This was the entire reason we stopped in Hiroshima but nothing could have prepared us for what we were going to experience. As we turned the corner adjacent to the Peace Park Memorial we were greeted with a grizzly scene that set the mood for our visit:
This building, formerly the Hiroshima Prefectural Industrial Promotional Hall but now known as the A-Bomb Dome, was the only one left standing near the epicenter of the first of
Being the animal lover that I am, Nara-koen was definitely one of the most entertaining parks that we visited in our Japan travels. It’s a park in the Nara Prefecture, which is home to some of the most noteworthy religious icons as well as hundreds of wild deer.
But not just any deer…the elusive Sika stag!
And not just “barely catch a glimpse” wild… they walk up to you!
It was a perfect mix of culture
The Hiroshima Carps! The city’s beloved professional baseball team just happened to be playing the night we arrived and to our further delight, the stadium just happened to be a 10 minute walk from our hostel! Game on!
So we headed off with the hordes of Carpheads (just made that up) toward the field donning a pair of plastic bats hung around our neck (thanks to our hostel staff) meant for clapping together to cheer the
So as we continued down the uber-touristy path set for us by Japan-Guide.com (which is a phenomenal site for a first-time Japan visitor – and whose suggested itinerary I followed almost to a T…) we headed south of Kyoto to the mountain town of Koyasan where we had booked a once-in-a-lifetime, one-night-only, tell-your-grankids-esque stay in a Buddhist temple with a bunch of real life monks! Woo!
Hopefully you’re as excited as I was. If not, then
It’s 4PM and I’m sitting at the same common room table at Singapore’s The Hive Hostel where I was found 7 hours ago. The weather was beautiful today – hot, but beautiful – and we decided to let today go without doing anything one would normally attribute to travel.
Yet what I did today – which was sit, read Harry Potter and drink coffee – is vitally important to sustaining a trip of this length.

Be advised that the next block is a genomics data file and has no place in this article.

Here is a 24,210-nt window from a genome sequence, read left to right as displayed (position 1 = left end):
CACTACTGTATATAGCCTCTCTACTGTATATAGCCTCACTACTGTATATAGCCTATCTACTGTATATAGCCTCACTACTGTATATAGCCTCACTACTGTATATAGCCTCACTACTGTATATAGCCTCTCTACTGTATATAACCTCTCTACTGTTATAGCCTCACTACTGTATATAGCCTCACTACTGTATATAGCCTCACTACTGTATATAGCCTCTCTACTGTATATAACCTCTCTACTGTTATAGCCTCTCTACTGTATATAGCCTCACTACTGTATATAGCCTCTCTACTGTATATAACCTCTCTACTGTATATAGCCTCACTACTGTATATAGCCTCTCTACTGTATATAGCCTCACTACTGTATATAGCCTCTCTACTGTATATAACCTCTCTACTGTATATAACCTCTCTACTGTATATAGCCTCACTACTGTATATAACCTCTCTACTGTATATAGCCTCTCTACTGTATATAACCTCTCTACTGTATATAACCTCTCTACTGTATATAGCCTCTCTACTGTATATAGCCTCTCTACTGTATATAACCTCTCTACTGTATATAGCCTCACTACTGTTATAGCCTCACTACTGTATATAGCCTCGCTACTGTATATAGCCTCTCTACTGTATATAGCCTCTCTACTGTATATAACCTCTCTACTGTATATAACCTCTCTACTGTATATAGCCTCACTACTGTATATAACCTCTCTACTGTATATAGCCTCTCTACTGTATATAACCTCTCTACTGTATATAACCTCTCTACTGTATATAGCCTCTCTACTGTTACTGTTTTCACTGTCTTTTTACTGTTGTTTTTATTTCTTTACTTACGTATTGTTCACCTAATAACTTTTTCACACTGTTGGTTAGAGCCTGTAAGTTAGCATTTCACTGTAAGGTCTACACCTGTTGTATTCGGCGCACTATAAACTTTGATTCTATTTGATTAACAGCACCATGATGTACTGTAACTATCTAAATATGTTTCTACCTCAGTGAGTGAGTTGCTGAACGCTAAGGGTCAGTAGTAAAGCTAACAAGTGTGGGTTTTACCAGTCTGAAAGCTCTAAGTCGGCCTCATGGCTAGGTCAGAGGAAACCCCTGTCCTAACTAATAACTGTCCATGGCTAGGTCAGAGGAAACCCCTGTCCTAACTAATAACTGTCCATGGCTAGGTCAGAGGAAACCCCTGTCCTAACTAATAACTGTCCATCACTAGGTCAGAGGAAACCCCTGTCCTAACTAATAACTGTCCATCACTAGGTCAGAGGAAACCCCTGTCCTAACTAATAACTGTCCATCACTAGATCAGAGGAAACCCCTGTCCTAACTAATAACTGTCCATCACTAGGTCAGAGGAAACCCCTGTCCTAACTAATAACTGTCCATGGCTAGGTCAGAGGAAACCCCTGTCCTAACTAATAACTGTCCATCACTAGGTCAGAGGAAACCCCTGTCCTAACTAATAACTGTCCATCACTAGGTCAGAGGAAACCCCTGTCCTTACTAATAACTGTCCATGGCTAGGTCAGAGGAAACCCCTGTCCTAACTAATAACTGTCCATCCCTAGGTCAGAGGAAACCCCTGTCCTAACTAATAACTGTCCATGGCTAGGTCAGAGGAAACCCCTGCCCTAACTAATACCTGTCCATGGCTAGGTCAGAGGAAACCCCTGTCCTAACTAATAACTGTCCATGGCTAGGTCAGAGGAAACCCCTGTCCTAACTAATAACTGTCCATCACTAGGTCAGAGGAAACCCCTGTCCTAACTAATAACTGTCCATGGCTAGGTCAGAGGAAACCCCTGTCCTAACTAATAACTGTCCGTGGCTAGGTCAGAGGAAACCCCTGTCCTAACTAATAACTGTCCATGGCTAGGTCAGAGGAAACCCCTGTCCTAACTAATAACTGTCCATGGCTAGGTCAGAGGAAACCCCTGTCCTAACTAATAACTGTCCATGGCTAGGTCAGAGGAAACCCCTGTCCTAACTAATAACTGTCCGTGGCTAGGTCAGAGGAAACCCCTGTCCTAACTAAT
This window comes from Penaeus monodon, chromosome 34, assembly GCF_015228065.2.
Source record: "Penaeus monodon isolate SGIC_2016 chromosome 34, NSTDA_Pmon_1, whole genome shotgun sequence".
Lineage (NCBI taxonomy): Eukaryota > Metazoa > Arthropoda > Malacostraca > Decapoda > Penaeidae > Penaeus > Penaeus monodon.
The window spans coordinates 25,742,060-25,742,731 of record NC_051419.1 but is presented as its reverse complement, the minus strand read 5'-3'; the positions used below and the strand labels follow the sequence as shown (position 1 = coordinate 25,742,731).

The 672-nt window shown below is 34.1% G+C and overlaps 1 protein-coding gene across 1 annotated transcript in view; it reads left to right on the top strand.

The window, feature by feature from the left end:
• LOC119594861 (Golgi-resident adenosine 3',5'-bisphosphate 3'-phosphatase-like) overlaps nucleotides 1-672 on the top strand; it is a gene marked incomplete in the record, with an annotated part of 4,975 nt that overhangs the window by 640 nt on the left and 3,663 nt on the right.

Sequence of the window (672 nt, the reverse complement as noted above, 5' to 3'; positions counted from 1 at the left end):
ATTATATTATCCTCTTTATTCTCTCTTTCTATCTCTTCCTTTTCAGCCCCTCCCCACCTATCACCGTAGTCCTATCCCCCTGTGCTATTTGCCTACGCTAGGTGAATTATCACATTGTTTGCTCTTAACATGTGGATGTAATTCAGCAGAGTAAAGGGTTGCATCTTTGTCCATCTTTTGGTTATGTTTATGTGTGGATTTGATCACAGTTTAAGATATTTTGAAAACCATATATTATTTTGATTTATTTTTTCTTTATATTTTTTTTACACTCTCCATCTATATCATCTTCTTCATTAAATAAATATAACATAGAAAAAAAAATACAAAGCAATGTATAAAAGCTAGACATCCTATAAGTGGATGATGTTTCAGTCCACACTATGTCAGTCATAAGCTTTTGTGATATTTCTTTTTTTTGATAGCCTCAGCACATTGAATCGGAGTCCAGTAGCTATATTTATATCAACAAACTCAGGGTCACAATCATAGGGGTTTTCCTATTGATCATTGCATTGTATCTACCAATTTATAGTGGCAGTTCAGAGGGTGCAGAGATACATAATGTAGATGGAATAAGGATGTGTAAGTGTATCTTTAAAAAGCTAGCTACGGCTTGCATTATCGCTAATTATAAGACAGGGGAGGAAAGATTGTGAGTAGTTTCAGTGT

For our travels in Japan we opted to do the Japan Railpass. This 14 day pass gave us complete freedom to explore the country as we pleased. We paid one price for the pass (prices dependent upon the number of days you are looking to travel) and were given access to train routes all over the country as well as smaller trains and metro systems within each city.
If you are looking to travel throughout the
Chris and I boarded our flight to Tokyo knowing little about what to expect when we landed in Japan. The extent of our research for the trip was a Japan Guide website and Will Ferguson’s book, “Hitching Rides with Buddha” (which turned out to be extremely entertaining, might I add).
The book mentioned Karaoke as being a unique (belligerent) must-do, but I thought nothing of it as I have never been a proponent for karaoke. In
See what a did with the title there? It’s scuba and adven…
Alright I’ll stop.
One of the ‘pillars’ we set for this trip (i.e. activities we were okay spending what would normally be an uncomfortable amount of money on) was to dive the Great Barrier Reef. Being the scuba enthusiasts we are (with a grand combined total of 9 dives under our belt) we thought doing a 4-day liveaboard trip that would more than triple
After spending the majority of our time exploring Australia’s more tourist-oriented spots we decided it was time to mix things up a little bit. As anyone who has traveled for more than a week will know – museums, gardens and ‘can’t miss’ spots lose their luster rather quickly having been immersed in them for long enough.
Fortunately for long-term travelers there’s a really cool option to get out of the mainstream called HelpX. It’s a program
In Australia, there’s an unwritten rule which states that, “anyone who visits shall not leave the country without holding a koala”.
Seems fair enough-
And so (spoiler alert) we had to abide by these unwritten laws of the land.
(How damn cute is that koala?!)
Chris and I were extremely lucky to have seen Australian wildlife in its natural habitat in Tower Hill. There is a certain awe that comes with seeing any animal in the